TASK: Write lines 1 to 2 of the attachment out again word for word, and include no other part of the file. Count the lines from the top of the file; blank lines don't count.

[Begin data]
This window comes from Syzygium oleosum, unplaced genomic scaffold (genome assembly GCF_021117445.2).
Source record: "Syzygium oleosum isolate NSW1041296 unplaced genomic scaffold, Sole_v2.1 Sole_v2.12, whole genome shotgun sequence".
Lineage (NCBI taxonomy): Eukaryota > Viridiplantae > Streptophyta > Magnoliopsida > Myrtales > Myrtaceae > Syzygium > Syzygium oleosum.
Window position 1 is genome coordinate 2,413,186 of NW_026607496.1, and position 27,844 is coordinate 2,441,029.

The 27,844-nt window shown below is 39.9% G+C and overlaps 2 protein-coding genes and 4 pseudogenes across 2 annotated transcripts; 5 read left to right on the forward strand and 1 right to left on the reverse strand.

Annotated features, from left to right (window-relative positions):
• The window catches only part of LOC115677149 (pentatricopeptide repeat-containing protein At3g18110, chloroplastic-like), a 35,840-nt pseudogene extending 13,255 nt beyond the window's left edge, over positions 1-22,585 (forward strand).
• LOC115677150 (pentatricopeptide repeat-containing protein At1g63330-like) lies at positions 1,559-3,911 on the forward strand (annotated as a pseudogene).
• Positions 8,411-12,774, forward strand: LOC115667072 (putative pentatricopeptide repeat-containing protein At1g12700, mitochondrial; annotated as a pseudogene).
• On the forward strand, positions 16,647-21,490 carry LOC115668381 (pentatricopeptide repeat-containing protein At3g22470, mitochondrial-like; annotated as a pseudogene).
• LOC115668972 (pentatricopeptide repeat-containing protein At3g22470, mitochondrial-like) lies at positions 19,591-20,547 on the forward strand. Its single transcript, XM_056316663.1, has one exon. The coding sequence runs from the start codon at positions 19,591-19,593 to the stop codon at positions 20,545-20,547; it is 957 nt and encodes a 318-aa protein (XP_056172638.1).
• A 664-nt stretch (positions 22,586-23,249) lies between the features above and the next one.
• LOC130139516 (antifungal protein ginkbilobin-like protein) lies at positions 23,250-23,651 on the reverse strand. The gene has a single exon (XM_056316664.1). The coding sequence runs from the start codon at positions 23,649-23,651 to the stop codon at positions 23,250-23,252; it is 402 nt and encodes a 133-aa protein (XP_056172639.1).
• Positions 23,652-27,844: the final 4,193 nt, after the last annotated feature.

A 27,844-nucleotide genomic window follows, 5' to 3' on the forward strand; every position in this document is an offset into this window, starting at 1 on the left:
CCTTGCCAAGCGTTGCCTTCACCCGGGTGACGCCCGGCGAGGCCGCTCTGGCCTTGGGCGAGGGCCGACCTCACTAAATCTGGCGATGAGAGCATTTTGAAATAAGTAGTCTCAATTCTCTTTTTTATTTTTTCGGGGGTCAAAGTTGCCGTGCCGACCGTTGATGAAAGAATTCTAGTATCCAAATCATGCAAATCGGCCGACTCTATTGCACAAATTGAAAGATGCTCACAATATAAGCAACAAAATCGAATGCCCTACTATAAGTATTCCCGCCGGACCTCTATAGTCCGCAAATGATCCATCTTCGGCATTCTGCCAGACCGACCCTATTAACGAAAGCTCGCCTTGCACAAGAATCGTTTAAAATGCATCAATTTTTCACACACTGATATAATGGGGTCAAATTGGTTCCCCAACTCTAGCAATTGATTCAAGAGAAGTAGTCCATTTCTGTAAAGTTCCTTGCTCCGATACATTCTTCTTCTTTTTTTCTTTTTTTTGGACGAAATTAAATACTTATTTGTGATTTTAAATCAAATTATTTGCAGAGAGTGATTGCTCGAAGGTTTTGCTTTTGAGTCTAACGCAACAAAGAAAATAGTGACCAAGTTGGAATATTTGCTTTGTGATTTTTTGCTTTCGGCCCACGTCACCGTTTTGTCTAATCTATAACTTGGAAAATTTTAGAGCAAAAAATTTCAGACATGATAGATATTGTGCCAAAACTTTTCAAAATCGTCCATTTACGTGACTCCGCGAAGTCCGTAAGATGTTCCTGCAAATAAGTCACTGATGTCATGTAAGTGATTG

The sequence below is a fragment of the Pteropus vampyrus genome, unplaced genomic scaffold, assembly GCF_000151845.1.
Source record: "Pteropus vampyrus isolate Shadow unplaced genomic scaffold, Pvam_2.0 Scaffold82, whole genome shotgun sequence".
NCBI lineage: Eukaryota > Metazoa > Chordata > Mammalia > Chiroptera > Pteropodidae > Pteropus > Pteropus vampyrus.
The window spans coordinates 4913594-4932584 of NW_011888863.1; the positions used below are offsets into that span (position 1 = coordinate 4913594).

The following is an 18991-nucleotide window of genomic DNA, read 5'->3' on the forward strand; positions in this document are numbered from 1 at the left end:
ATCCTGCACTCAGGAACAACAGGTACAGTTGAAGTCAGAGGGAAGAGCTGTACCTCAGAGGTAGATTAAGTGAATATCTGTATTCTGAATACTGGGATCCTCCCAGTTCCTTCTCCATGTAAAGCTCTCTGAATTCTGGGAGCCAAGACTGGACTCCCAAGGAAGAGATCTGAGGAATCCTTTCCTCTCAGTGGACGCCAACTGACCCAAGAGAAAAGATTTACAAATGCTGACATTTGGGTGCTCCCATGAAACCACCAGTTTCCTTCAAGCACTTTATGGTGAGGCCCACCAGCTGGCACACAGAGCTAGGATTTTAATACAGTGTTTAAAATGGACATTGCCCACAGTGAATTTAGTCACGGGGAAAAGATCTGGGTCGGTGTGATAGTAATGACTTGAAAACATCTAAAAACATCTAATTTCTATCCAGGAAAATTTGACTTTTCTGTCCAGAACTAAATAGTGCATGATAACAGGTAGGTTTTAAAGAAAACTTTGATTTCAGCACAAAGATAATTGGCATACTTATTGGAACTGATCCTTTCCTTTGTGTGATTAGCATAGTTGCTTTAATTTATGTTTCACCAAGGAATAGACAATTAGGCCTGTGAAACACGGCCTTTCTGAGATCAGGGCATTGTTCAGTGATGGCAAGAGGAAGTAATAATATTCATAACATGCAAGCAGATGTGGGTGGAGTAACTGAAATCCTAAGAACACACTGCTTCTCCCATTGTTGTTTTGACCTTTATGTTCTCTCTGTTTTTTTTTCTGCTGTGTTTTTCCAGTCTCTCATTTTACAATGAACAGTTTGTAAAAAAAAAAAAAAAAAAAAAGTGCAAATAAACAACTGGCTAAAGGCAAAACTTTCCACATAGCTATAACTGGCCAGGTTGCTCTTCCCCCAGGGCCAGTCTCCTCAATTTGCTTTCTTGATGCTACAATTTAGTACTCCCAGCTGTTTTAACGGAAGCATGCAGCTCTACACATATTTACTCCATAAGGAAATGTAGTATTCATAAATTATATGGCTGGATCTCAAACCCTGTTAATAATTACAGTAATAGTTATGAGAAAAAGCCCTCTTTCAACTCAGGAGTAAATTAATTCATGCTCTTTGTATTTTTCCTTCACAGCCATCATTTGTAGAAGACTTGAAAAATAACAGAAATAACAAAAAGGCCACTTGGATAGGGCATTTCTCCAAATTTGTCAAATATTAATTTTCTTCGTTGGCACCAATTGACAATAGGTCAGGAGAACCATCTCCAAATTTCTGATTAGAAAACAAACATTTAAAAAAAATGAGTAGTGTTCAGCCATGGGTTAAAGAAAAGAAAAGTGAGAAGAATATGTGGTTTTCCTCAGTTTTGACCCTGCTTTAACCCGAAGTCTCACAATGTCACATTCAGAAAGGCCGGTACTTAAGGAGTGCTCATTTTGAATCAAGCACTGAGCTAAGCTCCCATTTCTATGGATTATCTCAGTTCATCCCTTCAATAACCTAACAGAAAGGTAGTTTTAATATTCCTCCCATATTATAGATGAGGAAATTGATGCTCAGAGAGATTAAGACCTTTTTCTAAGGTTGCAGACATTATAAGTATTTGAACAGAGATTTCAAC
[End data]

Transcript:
This window comes from Syzygium oleosum, unplaced genomic scaffold (genome assembly GCF_021117445.2).
Source record: "Syzygium oleosum isolate NSW1041296 unplaced genomic scaffold, Sole_v2.1 Sole_v2.12, whole genome shotgun sequence".